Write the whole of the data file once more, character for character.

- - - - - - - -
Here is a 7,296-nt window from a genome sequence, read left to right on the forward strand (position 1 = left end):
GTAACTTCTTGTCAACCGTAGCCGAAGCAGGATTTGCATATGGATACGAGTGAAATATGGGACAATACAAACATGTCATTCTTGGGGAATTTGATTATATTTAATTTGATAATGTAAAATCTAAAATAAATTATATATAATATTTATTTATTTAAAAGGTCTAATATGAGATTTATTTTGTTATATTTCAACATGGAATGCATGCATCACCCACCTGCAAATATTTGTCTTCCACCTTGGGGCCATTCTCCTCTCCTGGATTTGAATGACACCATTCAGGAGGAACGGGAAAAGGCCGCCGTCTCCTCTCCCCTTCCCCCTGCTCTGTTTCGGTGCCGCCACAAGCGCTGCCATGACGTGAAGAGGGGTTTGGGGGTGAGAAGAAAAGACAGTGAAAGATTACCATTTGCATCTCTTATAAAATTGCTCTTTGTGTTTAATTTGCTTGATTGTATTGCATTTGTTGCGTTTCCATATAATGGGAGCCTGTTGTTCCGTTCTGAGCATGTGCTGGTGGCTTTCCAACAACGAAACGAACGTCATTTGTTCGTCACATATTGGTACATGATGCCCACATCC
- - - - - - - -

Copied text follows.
Here is a 7,296-nt window from a genome sequence, read left to right on the forward strand (position 1 = left end):
GTAACTTCTTGTCAACCGTAGCCGAAGCAGGATTTGCATATGGATACGAGTGAAATATGGGACAATACAAACATGTCATTCTTGGGGAATTTGATTATATTTAATTTGATAATGTAAAATCTAAAATAAATTATATATAATATTTATTTATTTAAAAGGTCTAATATGAGATTTATTTTGTTATATTTCAACATGGAATGCATGCATCACCCACCTGCAAATATTTGTCTTCCACCTTGGGGCCATTCTCCTCTCCTGGATTTGAATGACACCATTCAGGAGGAACGGGAAAAGGCCGCCGTCTCCTCTCCCCTTCCCCCTGCTCTGTTTCGGTGCCGCCACAAGCGCTGCCATGACGTGAAGAGGGGTTTGGGGGTGAGAAGAAAAGACAGTGAAAGATTACCATTTGCATCTCTTATAAAATTGCTCTTTGTGTTTAATTTGCTTGATTGTATTGCATTTGTTGCGTTTCCATATAATGGGAGCCTGTTGTTCCGTTCTGAGCATGTGCTGGTGGCTTTCCAACAACGAAACGAACGTCATTTGTTCGTCACATATTGGTACATGATGCCCACATCC